He launched a tireless campaign to enlist the support of his many friends from Lahore’s literary circles for the cause of Punjabi. The first formal meeting of a small group of writers to deliberate on the future of Punjabi in Pakistan was held at Dayal Singh College, Lahore in July 1951. The meeting, for which Dr Faqir had hand-delivered the invitation cards, was attended by Abdul Majeed Salik, Syed Abid Ali Abid, Dr Muhammad Baqir, Dr Muhammad Din Taseer, Babu Feroze Din, Sufi Ghulam Mustafa Tabassum and a few others, who agreed to establish an organization by the name of Pak Punjab League. Dr Faqir was assigned the task of bringing out a Punjabi magazine, which he started publishing under the title Punjabi in September 1951.

That was followed by the first Punjabi Conference in Lyallpur (Faisalabad) in 1952 and the establishment of Punjabi Adabi Academy, with Dr Faqir as one of its active members. The Punjabi Adabi Academy soon started publishing a long line of books of Punjabi classical literature, many of them edited by Dr Faqir, including the poetic works of Baba Farid, Bulleh Shah, Waris Shah, Peelo, Ali Haider, Mian Muhammad Bakhsh and many others.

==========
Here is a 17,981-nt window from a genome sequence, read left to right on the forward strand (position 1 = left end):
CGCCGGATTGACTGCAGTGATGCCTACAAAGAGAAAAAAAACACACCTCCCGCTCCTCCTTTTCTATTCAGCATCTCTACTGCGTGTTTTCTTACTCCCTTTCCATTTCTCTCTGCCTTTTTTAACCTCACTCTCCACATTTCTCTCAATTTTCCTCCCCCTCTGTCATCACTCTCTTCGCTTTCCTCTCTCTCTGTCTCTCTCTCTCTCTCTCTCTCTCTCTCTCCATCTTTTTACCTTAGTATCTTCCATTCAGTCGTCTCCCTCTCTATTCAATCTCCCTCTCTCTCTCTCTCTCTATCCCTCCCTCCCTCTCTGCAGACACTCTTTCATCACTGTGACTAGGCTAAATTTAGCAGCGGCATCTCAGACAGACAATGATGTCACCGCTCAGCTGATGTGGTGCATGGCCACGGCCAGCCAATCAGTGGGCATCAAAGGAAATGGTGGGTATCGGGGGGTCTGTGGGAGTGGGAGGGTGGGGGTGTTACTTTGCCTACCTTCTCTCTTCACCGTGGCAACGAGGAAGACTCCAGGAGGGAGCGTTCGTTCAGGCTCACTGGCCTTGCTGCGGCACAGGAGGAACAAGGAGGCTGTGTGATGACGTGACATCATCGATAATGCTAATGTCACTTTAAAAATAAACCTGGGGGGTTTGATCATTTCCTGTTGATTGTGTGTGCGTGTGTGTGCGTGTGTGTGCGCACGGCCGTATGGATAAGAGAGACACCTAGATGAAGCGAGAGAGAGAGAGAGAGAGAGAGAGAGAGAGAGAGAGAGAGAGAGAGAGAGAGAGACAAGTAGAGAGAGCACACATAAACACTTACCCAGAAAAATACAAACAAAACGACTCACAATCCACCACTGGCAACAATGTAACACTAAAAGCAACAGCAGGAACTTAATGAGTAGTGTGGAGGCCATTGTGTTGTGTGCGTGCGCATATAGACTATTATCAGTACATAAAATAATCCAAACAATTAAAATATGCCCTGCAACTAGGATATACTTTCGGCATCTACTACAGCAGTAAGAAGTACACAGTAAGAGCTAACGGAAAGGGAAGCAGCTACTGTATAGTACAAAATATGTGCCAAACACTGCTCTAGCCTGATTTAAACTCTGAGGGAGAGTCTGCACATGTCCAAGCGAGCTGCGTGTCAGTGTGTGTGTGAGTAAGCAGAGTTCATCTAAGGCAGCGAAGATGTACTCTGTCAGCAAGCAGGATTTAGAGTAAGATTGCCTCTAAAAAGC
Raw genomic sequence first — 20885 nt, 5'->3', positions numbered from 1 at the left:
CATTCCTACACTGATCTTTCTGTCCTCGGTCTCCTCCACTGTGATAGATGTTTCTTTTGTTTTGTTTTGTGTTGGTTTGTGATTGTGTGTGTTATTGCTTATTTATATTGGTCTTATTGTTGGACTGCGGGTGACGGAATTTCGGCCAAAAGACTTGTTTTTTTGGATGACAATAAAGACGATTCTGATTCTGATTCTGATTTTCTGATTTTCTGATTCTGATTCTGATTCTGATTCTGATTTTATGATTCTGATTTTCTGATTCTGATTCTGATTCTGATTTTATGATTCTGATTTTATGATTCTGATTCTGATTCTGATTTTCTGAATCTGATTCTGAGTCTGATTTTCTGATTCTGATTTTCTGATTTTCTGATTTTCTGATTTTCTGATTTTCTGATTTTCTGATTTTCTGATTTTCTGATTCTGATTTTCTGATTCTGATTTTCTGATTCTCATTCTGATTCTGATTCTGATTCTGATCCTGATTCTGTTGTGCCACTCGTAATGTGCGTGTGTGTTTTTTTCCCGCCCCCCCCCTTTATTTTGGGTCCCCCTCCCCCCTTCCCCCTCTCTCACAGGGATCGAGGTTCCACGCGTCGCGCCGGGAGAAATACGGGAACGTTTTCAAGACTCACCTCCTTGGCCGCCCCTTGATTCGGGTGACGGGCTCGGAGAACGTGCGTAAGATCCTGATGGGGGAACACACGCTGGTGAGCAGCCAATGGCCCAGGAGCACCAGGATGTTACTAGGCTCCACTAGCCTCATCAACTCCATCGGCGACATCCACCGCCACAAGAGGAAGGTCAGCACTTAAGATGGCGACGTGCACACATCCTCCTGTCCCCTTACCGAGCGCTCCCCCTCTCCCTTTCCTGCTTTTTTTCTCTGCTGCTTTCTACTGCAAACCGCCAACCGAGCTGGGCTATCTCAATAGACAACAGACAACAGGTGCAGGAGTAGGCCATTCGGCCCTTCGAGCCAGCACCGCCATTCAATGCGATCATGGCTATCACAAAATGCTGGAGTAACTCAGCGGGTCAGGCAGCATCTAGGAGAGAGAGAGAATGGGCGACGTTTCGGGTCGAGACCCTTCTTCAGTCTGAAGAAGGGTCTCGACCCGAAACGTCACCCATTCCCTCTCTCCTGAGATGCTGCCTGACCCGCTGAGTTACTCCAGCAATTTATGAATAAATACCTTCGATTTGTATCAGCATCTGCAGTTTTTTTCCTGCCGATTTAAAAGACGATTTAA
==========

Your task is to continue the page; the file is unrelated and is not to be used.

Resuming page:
His relentless efforts helped in establishing MA classes in Punjabi at Punjab University, Lahore, in 1970. During the final deliberations by the University Council to vote on this proposal, he literally camped in the Vice Chancellor’s office threatening him to live there until the proposal was adopted.

Dr Faqir was a persistent and persuasive activist for the promotion of Punjabi. With his encyclopaedic knowledge of the Punjabi language and literature and outstanding skills as a writer, research scholar and editor, he inspired a whole generation of Punjabi writers and pioneered the Punjabi literary movement in Pakistani Punjab. Dr Faqir deservedly earned the title of Baba-i-Punjabi (Father of Punjabi).